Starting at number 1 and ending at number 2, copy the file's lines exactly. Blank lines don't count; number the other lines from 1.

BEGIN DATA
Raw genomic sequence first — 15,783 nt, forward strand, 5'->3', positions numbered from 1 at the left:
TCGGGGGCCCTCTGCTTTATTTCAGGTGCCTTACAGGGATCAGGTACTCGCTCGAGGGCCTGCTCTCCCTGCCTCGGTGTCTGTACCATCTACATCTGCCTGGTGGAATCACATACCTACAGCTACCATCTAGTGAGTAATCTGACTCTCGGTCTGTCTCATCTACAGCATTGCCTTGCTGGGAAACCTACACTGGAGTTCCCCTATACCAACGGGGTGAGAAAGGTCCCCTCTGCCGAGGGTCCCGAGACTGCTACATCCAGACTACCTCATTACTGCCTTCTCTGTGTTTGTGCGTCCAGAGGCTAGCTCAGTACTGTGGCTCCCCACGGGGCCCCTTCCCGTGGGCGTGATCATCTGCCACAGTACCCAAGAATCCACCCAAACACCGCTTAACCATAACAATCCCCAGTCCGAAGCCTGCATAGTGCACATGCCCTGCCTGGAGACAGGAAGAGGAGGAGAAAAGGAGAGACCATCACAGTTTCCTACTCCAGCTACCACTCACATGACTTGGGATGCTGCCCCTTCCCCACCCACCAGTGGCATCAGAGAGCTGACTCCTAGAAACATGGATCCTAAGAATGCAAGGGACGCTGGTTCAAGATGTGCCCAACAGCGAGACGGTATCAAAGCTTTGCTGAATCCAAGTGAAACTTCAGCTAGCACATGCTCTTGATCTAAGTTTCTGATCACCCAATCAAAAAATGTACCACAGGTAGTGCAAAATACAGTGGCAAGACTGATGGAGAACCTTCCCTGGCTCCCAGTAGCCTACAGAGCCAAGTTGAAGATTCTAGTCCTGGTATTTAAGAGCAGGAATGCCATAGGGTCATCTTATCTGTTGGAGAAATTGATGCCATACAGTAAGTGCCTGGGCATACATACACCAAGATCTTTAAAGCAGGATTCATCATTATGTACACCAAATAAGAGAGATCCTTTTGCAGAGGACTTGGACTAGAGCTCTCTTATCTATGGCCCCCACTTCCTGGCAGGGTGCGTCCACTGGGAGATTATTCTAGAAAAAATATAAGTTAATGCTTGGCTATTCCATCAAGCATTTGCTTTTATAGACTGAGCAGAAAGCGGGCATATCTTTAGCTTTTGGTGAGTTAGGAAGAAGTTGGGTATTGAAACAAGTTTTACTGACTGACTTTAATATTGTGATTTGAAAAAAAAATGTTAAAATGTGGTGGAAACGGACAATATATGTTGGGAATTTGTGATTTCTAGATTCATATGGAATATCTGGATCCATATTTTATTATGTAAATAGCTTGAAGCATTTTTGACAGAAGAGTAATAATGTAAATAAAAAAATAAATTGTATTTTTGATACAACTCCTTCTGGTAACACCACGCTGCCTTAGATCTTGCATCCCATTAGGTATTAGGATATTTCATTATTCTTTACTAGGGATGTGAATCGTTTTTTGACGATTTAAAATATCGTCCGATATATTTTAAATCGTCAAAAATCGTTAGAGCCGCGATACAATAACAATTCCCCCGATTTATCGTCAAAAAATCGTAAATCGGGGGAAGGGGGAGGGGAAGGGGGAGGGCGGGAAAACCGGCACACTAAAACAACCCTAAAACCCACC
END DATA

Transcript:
Raw genomic sequence first — 15,783 nt, forward strand, 5'->3', positions numbered from 1 at the left:
TCGGGGGCCCTCTGCTTTATTTCAGGTGCCTTACAGGGATCAGGTACTCGCTCGAGGGCCTGCTCTCCCTGCCTCGGTGTCTGTACCATCTACATCTGCCTGGTGGAATCACATACCTACAGCTACCATCTAGTGAGTAATCTGACTCTCGGTCTGTCTCATCTACAGCATTGCCTTGCTGGGAAACCTACACTGGAGTTCCCCTATACCAACGGGGTGAGAAAGGTCCCCTCTGCCGAGGGTCCCGAGACTGCTACATCCAGACTACCTCATTACTGCCTTCTCTGTGTTTGTGCGTCCAGAGGCTAGCTCAGTACTGTGGCTCCCCACGGGGCCCCTTCCCGTGGGCGTGATCATCTGCCACAGTACCCAAGAATCCACCCAAACACCGCTTAACCATAACAATCCCCAGTCCGAAGCCTGCATAGTGCACATGCCCTGCCTGGAGACAGGAAGAGGAGGAGAAAAGGAGAGACCATCACAGTTTCCTACTCCAGCTACCACTCACATGACTTGGGATGCTGCCCCTTCCCCACCCACCAGTGGCATCAGAGAGCTGACTCCTAGAAACATGGATCCTAAGAATGCAAGGGACGCTGGTTCAAGATGTGCCCAACAGCGAGACGGTATCAAAGCTTTGCTGAATCCAAGTGAAACTTCAGCTAGCACATGCTCTTGATCTAAGTTTCTGATCACCCAATCAAAAAATGTACCACAGGTAGTGCAAAATACAGTGGCAAGACTGATGGAGAACCTTCCCTGGCTCCCAGTAGCCTACAGAGCCAAGTTGAAGATTCTAGTCCTGGTATTTAAGAGCAGGAATGCCATAGGGTCATCTTATCTGTTGGAGAAATTGATGCCATACAGTAAGTGCCTGGGCATACATACACCAAGATCTTTAAAGCAGGATTCATCATTATGTACACCAAATAAGAGAGATCCTTTTGCAGAGGACTTGGACTAGAGCTCTCTTATCTATGGCCCCCACTTCCTGGCAGGGTGCGTCCACTGGGAGATTATTCTAGAAAAAATATAAGTTAATGCTTGGCTATTCCATCAAGCATTTGCTTTTATAGACTGAGCAGAAAGCGGGCATATCTTTAGCTTTTGGTGAGTTAGGAAGAAGTTGGGTATTGAAACAAGTTTTACTGACTGACTTTAATATTGTGATTTGAAAAAAAAATGTTAAAATGTGGTGGAAACGGACAATATATGTTGGGAATTTGTGATTTCTAGATTCATATGGAATATCTGGATCCATATTTTATTATGTAAATAGCTTGAAGCATTTTTGACAGAAGAGTAATAATGTAAATAAAAAAATAAATTGTATTTTTGATACAACTCCTTCTGGTAACACCACGCTGCCTTAGATCTTGCATCCCATTAGGTATTAGGATATTTCATTATTCTTTACTAGGGATGTGAATCGTTTTTTGACGATTTAAAATATCGTCCGATATATTTTAAATCGTCAAAAATCGTTAGAGCCGCGATACAATAACAATTCCCCCGATTTATCGTCAAAAAATCGTAAATCGGGGGAAGGGGGAGGGGAAGGGGGAGGGCGGGAAAACCGGCACACTAAAACAACCCTAAAACCCACC